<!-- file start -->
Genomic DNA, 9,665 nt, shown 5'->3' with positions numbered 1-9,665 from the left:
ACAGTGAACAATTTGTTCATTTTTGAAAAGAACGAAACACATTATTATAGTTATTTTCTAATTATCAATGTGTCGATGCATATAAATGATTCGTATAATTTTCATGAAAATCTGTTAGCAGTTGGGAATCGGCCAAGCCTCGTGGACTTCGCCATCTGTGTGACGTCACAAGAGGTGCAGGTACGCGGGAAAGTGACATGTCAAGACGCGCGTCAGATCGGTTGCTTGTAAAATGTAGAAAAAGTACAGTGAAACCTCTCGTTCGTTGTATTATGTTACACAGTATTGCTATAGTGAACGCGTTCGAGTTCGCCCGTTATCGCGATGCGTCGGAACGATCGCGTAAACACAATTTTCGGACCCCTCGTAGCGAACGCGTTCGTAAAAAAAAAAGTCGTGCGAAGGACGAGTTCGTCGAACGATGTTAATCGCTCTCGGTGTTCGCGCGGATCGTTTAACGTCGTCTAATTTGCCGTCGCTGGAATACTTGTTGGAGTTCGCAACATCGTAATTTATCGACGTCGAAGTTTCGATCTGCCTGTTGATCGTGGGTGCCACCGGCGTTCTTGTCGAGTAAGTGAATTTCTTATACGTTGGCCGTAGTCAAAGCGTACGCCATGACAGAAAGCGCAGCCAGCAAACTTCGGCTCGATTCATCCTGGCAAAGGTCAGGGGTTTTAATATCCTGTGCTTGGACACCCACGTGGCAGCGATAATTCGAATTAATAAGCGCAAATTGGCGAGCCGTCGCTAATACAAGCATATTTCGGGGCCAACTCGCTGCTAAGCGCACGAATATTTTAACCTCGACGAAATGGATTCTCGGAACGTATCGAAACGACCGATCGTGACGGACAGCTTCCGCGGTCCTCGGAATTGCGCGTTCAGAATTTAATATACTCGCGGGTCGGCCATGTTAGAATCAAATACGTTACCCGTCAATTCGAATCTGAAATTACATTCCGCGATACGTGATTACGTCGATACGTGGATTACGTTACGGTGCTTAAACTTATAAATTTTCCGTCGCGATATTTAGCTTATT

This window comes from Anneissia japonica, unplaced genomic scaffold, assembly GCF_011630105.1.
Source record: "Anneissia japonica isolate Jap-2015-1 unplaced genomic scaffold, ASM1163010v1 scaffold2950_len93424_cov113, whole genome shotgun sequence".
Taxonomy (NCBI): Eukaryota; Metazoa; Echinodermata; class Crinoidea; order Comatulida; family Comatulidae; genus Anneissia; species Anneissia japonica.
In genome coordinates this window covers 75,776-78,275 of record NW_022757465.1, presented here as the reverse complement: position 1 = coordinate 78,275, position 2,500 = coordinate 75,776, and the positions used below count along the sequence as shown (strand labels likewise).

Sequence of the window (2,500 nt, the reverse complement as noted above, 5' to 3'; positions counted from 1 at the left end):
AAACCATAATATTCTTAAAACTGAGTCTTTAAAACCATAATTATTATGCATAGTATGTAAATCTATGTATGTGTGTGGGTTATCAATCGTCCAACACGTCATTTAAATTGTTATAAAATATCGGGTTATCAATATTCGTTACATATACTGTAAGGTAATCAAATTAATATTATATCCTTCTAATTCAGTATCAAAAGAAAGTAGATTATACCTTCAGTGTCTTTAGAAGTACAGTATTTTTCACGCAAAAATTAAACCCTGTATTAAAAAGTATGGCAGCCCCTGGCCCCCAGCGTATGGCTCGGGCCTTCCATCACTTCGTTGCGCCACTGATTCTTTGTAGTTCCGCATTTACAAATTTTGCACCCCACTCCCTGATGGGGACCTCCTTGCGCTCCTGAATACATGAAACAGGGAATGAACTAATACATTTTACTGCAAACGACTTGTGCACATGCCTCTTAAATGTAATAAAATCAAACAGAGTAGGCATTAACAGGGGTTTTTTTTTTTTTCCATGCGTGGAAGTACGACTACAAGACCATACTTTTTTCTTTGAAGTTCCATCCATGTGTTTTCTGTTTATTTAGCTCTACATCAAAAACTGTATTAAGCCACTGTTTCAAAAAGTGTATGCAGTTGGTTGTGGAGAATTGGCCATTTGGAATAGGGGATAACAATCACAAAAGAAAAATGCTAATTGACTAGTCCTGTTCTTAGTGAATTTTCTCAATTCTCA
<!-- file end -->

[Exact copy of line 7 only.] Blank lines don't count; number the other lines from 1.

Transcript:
Sequence of the window (2,500 nt, the reverse complement as noted above, 5' to 3'; positions counted from 1 at the left end):